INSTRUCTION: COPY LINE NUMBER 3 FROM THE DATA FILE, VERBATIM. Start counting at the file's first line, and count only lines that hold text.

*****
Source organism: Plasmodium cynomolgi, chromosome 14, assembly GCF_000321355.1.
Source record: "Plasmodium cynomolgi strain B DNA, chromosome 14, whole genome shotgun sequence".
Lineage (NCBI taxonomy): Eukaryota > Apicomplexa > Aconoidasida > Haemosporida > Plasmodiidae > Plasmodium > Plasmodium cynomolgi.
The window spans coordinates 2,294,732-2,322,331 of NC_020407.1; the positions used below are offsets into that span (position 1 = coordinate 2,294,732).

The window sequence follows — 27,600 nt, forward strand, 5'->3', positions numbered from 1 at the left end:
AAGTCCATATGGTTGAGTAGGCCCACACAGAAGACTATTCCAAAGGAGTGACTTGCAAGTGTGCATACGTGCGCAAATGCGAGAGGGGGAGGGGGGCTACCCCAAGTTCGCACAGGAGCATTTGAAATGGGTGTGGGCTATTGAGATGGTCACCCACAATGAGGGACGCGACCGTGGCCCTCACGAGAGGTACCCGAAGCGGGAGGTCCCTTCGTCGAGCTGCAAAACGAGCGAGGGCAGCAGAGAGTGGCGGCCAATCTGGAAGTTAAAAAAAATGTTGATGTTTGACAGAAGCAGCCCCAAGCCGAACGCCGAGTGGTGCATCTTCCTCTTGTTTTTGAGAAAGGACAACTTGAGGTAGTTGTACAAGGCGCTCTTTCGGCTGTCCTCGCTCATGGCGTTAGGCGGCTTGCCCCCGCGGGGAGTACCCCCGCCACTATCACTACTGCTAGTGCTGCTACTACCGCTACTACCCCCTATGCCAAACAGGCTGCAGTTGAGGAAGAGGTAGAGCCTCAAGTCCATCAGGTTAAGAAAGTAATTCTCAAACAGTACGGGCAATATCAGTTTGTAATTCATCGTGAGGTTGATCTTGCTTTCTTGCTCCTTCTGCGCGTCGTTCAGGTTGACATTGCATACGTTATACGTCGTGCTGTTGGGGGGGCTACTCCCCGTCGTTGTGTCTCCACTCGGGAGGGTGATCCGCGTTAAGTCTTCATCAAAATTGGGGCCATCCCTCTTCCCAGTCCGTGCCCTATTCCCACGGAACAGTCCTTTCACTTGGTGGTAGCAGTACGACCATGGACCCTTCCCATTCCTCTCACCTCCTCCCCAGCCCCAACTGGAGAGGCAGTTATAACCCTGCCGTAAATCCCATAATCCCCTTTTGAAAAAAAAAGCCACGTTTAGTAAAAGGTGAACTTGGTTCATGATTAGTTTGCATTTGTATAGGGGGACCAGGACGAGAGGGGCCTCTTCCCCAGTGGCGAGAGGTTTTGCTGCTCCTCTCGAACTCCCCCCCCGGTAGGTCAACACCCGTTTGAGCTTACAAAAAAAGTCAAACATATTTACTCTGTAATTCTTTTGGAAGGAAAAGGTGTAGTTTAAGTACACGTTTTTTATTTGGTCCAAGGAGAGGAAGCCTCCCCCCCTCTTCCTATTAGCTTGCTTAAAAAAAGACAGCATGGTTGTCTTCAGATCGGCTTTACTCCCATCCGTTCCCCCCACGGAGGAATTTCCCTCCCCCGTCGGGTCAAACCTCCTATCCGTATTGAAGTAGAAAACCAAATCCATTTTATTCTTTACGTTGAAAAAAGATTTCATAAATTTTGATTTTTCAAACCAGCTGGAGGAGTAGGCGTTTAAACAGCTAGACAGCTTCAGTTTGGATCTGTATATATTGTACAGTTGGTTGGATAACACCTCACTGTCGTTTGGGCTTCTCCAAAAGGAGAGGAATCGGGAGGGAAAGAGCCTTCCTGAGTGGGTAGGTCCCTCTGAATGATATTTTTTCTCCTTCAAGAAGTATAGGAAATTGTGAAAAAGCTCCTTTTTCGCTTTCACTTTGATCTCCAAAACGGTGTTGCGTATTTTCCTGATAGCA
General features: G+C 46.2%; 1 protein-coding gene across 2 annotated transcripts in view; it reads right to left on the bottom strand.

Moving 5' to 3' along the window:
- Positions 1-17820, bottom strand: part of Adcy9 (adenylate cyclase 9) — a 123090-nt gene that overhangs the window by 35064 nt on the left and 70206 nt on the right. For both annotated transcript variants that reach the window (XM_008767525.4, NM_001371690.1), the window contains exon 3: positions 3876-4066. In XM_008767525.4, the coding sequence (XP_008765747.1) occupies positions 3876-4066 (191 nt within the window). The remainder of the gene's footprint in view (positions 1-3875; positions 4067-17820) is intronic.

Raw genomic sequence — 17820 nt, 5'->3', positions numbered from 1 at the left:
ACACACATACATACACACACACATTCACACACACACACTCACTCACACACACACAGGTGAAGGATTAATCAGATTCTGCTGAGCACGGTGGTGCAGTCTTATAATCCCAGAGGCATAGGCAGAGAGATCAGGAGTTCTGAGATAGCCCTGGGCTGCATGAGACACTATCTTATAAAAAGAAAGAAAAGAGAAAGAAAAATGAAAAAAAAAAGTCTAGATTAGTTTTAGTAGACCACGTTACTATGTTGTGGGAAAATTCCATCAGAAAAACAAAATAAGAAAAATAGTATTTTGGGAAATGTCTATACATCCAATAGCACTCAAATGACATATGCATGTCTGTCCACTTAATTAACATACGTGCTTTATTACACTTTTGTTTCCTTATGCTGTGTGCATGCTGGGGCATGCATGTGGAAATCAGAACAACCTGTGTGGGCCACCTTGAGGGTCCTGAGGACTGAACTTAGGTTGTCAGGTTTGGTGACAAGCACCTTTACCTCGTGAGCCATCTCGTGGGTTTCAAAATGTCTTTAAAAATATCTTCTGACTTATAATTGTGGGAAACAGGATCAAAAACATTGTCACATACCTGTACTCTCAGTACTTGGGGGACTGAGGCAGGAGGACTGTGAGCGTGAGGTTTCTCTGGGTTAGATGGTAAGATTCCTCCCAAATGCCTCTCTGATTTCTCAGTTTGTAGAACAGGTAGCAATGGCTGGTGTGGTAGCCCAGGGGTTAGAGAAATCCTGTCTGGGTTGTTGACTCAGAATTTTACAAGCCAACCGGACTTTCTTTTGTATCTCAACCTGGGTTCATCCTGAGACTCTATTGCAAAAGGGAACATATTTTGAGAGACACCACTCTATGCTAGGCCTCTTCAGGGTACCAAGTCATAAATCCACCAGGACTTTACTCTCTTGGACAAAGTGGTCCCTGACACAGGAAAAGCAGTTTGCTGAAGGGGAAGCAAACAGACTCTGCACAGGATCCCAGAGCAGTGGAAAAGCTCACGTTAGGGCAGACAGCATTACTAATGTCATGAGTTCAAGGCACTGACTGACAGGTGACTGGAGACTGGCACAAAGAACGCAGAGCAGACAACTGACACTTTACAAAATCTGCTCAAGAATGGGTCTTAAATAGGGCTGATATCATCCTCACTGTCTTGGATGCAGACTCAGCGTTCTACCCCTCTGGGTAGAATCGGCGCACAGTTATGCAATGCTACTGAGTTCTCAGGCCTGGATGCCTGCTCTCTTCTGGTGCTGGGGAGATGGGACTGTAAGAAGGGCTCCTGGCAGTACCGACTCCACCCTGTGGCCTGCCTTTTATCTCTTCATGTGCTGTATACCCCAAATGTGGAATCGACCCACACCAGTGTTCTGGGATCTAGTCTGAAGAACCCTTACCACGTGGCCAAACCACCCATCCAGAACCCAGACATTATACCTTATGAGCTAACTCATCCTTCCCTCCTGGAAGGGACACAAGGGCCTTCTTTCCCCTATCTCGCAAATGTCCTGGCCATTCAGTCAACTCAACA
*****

Lineage (NCBI taxonomy): Eukaryota > Apicomplexa > Aconoidasida > Haemosporida > Plasmodiidae > Plasmodium > Plasmodium cynomolgi.